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June 2006

Gigbag: June 2006

Yamaha P140 Series Keyboards

In the market for a compact, contemporary-looking, computer-compatible electronic piano? Yamaha’s P140 series keyboards are worth a look, featuring 88 weighted keys, 64 notes of polyphony and 14 realistic voices, each with three tonal variations. In addition to a host of onboard effects, the P140 pianos also include a twotrack adjustable tempo sequencer that allows for recording, practice play along and overdubbing a second part. And the pianos can store your works in progress via integrated Flash-ROM. yamaha.com

Yamaha P140 Series Keyboards
Moog Little Phatty
EarMaster 5

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Moog Little Phatty

Before Bob Moog passed away in 2005, he designed the sound engine for the Little Phatty, Moog Music’s latest analog synthesizer. It’s a treat for old-school synth enthusiast, boasting a 100-percent analog signal path with true analog controls, 100 user editable presets and a 37- note keyboard with +/-2 Octave Transpose. Act quick and you might snatch up on the first 1,200 Phatties—each one individually numbered as a Bob Moog Tribute Edition synth. Moogmusic.com

EarMaster 5

Made for musicians at all skill levels, eMedia’s EarMaster 5 is a CD-ROM-based ear-training method designed to hone your hearing skills until you can “play or sing anything you hear.” The CD contains over 650 lessons covering areas like interval comparison, chord progressions and rhythm reading. The software is interactive and allows for the input of a microphone or MIDI instrument for use with some exercises. Available only for Windows. Emediamusic.com

Play Like Miles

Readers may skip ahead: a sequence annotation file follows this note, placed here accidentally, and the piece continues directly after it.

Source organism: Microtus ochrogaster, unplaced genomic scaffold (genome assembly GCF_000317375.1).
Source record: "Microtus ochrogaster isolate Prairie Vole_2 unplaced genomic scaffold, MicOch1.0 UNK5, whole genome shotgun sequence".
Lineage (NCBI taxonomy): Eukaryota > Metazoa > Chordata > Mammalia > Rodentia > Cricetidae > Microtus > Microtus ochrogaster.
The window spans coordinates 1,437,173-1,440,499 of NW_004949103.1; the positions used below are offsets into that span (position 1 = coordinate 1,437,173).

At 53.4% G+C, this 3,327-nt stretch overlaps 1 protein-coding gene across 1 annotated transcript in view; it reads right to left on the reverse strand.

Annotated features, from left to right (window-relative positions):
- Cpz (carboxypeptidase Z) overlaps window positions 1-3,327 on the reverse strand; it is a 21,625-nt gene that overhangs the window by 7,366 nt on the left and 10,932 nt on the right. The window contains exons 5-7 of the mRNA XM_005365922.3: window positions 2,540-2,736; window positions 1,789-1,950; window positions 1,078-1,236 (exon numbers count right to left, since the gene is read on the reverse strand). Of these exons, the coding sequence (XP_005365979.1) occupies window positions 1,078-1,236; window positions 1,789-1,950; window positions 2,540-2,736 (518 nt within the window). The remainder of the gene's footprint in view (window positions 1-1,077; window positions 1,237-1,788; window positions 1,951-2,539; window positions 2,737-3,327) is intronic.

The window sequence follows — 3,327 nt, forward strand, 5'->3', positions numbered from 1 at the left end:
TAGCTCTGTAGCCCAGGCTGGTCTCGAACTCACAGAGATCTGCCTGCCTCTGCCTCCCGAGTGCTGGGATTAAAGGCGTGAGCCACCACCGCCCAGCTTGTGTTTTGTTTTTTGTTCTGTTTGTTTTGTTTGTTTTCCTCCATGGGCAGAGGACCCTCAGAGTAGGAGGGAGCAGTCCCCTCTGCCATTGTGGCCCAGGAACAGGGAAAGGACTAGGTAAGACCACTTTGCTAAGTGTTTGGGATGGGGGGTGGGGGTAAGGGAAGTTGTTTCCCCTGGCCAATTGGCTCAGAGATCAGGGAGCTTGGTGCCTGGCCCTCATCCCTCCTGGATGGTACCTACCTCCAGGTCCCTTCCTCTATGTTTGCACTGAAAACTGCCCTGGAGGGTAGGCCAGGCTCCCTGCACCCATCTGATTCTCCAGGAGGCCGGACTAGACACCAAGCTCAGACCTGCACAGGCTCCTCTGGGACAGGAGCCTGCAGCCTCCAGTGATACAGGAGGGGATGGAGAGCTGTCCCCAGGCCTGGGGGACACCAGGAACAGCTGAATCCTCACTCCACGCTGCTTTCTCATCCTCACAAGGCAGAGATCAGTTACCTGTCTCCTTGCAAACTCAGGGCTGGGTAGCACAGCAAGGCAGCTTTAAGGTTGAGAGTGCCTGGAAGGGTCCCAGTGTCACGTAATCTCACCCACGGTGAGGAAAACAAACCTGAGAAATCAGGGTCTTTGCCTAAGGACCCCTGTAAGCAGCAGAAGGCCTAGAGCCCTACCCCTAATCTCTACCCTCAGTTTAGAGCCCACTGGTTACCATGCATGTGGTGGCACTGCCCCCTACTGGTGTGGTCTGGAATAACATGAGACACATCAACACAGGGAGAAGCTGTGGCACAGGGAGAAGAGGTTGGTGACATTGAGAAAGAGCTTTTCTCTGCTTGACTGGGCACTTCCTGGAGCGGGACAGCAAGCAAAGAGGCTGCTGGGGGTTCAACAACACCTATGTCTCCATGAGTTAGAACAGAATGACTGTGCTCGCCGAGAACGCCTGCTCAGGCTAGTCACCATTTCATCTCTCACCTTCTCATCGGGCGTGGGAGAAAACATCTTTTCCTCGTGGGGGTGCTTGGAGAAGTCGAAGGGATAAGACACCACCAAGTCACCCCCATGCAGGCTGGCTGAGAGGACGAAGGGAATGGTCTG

A bunch of recently released instructional music books focus on jazz’s Dark Prince.

Guitarist Corey Christiansen and pianist/composer Per Danielsson collaborated on Mel Bay’s Essential Jazz Lines: Miles Davis, a book/CD combo available for trumpet and for guitar that’s intended for the intermediate student. The authors delve deep into Miles’ approach to bebop improvisation before presenting one-, two-, and three-measure phrases that sound like something Miles would have played back in the day. The CD includes rhythm parts and includes tracks that modulate through the cycle of fourths in order to help you play in each key. The guitar edition conveniently includes tablature in addition to standard notation.

Sure, Miles Davis didn’t play guitar—but so what? You can play Miles’ tunes on guitar, and Hal Leonard’s Miles for Solo Guitar was published to show you how. Guitarist Jamie Findlay arranged 15 classic Miles and Miles-associated tunes for chord-melody guitar and presents them in standard notation with chords and also in tablature. The accompanying CD let you hear how it should sound.

Additionally, Hal Leonard just put out installment 49 in its Jazz Play Along series, which presents lead sheets for 10 Miles-associated standards like “Bye Bye Blackbird” and “My Funny Valentine.” Like all the other books in the series, the selling point is the included CD, which includes tracks with removable bass and piano parts, professional rhythm accompaniment and extra choruses for more soloing.

Hal Leonard books can be purchased at Musicdispatch.com

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